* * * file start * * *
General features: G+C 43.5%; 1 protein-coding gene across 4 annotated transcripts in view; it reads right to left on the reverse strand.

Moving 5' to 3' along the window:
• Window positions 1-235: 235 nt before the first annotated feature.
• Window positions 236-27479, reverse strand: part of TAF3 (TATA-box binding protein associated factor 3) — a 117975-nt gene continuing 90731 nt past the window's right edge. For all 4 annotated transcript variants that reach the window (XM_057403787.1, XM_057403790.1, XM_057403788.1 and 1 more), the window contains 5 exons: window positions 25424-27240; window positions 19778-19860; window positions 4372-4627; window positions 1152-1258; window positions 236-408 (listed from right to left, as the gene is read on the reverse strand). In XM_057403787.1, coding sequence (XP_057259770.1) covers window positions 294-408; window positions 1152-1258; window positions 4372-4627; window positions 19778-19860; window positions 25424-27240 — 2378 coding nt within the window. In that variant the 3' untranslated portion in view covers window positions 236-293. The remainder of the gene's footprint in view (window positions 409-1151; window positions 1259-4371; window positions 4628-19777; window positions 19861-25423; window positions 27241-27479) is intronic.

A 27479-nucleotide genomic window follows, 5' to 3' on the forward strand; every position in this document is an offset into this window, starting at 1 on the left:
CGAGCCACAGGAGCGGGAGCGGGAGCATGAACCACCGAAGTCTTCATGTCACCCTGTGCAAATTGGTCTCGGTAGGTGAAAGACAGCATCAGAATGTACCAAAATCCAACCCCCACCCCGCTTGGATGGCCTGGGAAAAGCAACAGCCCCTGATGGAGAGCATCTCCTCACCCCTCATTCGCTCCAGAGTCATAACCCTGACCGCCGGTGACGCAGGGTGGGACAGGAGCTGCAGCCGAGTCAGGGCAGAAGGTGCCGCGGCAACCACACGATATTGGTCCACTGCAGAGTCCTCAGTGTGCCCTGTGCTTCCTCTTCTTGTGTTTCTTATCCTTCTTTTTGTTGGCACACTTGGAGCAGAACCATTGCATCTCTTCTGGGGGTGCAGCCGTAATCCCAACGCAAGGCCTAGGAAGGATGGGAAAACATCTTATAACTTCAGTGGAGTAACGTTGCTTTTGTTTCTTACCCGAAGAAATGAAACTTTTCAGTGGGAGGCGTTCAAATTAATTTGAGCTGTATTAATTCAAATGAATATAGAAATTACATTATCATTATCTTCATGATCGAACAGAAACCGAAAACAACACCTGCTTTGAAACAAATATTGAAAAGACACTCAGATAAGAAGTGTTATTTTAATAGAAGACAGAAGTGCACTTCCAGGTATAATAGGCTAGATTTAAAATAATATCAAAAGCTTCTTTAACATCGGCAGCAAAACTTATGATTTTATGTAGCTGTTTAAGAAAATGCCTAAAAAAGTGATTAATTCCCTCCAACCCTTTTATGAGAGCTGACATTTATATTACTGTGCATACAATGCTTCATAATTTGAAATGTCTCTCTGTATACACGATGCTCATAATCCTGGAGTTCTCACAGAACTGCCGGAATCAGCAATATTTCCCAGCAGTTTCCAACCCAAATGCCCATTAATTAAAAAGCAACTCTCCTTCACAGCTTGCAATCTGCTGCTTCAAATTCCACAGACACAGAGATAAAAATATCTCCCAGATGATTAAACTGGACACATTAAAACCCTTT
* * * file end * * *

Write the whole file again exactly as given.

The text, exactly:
General features: G+C 43.5%; 1 protein-coding gene across 4 annotated transcripts in view; it reads right to left on the reverse strand.

Moving 5' to 3' along the window:
• Window positions 1-235: 235 nt before the first annotated feature.
• Window positions 236-27479, reverse strand: part of TAF3 (TATA-box binding protein associated factor 3) — a 117975-nt gene continuing 90731 nt past the window's right edge. For all 4 annotated transcript variants that reach the window (XM_057403787.1, XM_057403790.1, XM_057403788.1 and 1 more), the window contains 5 exons: window positions 25424-27240; window positions 19778-19860; window positions 4372-4627; window positions 1152-1258; window positions 236-408 (listed from right to left, as the gene is read on the reverse strand). In XM_057403787.1, coding sequence (XP_057259770.1) covers window positions 294-408; window positions 1152-1258; window positions 4372-4627; window positions 19778-19860; window positions 25424-27240 — 2378 coding nt within the window. In that variant the 3' untranslated portion in view covers window positions 236-293. The remainder of the gene's footprint in view (window positions 409-1151; window positions 1259-4371; window positions 4628-19777; window positions 19861-25423; window positions 27241-27479) is intronic.

A 27479-nucleotide genomic window follows, 5' to 3' on the forward strand; every position in this document is an offset into this window, starting at 1 on the left:
CGAGCCACAGGAGCGGGAGCGGGAGCATGAACCACCGAAGTCTTCATGTCACCCTGTGCAAATTGGTCTCGGTAGGTGAAAGACAGCATCAGAATGTACCAAAATCCAACCCCCACCCCGCTTGGATGGCCTGGGAAAAGCAACAGCCCCTGATGGAGAGCATCTCCTCACCCCTCATTCGCTCCAGAGTCATAACCCTGACCGCCGGTGACGCAGGGTGGGACAGGAGCTGCAGCCGAGTCAGGGCAGAAGGTGCCGCGGCAACCACACGATATTGGTCCACTGCAGAGTCCTCAGTGTGCCCTGTGCTTCCTCTTCTTGTGTTTCTTATCCTTCTTTTTGTTGGCACACTTGGAGCAGAACCATTGCATCTCTTCTGGGGGTGCAGCCGTAATCCCAACGCAAGGCCTAGGAAGGATGGGAAAACATCTTATAACTTCAGTGGAGTAACGTTGCTTTTGTTTCTTACCCGAAGAAATGAAACTTTTCAGTGGGAGGCGTTCAAATTAATTTGAGCTGTATTAATTCAAATGAATATAGAAATTACATTATCATTATCTTCATGATCGAACAGAAACCGAAAACAACACCTGCTTTGAAACAAATATTGAAAAGACACTCAGATAAGAAGTGTTATTTTAATAGAAGACAGAAGTGCACTTCCAGGTATAATAGGCTAGATTTAAAATAATATCAAAAGCTTCTTTAACATCGGCAGCAAAACTTATGATTTTATGTAGCTGTTTAAGAAAATGCCTAAAAAAGTGATTAATTCCCTCCAACCCTTTTATGAGAGCTGACATTTATATTACTGTGCATACAATGCTTCATAATTTGAAATGTCTCTCTGTATACACGATGCTCATAATCCTGGAGTTCTCACAGAACTGCCGGAATCAGCAATATTTCCCAGCAGTTTCCAACCCAAATGCCCATTAATTAAAAAGCAACTCTCCTTCACAGCTTGCAATCTGCTGCTTCAAATTCCACAGACACAGAGATAAAAATATCTCCCAGATGATTAAACTGGACACATTAAAACCCTTT